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Fox reportedly wants “Thursday Night Football”

NFL players don’t care for “Thursday Night Football” games, but the telecasts remain enormously lucrative for networks and now another has joined in the bidding to carry the games starting in September.

21st Century Fox has submitted a bid with scenarios that involve the Fox broadcast network and Fox Sports 1 on cable, according to a Bloomberg report that follows a report earlier this week that Disney is pursuing a package for the games, which would be telecast on ABC with ESPN branding and talent.

NBC and CBS have split the telecasts of 10 games for the last two years under a $900 million contract that is expiring and they plan to bid on the new contract, too. So does Amazon, which paid $50 million for the streaming rights for one year. (The owner of Amazon, Jeffrey Bezos, owns The Washington Post.)

For Disney, acquiring the package would give it a prime-time game for ABC, which moved “Monday Night Football” to ESPN in 2005. For Fox, the move shows the company’s thinking after reports that it plans to sell many of its assets to Disney for $52.4 billion.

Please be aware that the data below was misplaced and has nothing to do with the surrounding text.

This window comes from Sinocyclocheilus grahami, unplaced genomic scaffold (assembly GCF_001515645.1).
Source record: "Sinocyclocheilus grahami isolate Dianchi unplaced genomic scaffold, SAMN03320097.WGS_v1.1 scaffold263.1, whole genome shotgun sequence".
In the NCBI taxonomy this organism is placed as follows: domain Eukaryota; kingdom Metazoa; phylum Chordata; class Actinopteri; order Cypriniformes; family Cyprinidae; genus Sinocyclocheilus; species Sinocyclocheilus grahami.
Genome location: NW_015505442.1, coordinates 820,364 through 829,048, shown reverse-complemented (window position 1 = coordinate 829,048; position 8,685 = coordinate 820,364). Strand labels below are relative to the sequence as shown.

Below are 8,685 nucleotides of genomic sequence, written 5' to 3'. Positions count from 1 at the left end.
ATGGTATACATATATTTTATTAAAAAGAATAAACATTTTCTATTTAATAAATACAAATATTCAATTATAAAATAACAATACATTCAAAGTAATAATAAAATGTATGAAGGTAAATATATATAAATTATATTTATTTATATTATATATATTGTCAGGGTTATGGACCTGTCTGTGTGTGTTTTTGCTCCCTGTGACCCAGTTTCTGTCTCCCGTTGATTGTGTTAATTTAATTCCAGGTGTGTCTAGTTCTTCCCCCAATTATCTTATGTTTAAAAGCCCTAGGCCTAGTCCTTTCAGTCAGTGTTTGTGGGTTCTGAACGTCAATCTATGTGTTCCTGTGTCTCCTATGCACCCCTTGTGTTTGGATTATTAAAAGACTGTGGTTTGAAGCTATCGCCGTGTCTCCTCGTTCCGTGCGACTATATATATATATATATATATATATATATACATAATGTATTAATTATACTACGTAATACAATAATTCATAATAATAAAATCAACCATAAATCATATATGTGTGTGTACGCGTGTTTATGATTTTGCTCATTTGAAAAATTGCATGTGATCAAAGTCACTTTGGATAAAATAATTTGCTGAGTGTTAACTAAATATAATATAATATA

Players have ripped the Thursday games because they need more than a few days to recover after playing on Sunday. Although Fox has asked that the game stay on Thursday in its bid, other bids have proposed scheduling teams that have more than a week of rest or moving some to other days of the week.

“Guys don’t have time to recover,” Seahawks wideout Doug Baldwin said after a brutal game in November. “Hard to recover in four days.”

Asked whether all the injuries were Exhibit A as to why Thursday night games are tough on NFL players, Baldwin said: “It’s Exhibit A, Exhibit B, Exhibit C, Exhibit D, Exhibit Z. Thursday night football should be illegal.”

The NFL is expected to make a decision soon, timing its announcement around the Feb. 4 Super Bowl.

Ratings for the NFL dwindled last season, but it remains the most popular product on network TV, with “Sunday Night Football” the top-rated show for a seventh consecutive season despite concerns about saturating the market and a dire 2014 prediction by Dallas Mavericks owner Mark Cuban that the league was about “10 years away from implosion.”

“I’m just telling you, pigs get fat, hogs get slaughtered,” the billionaire and “Shark Tank” star said at the time. “And they’re getting hoggy. Just watch. Pigs get fat, hogs get slaughtered. When you try to take it too far, people turn the other way. I’m just telling you, when you’ve got a good thing and you get greedy, it always, always, always, always, always turns on you. That’s rule number one of business.”

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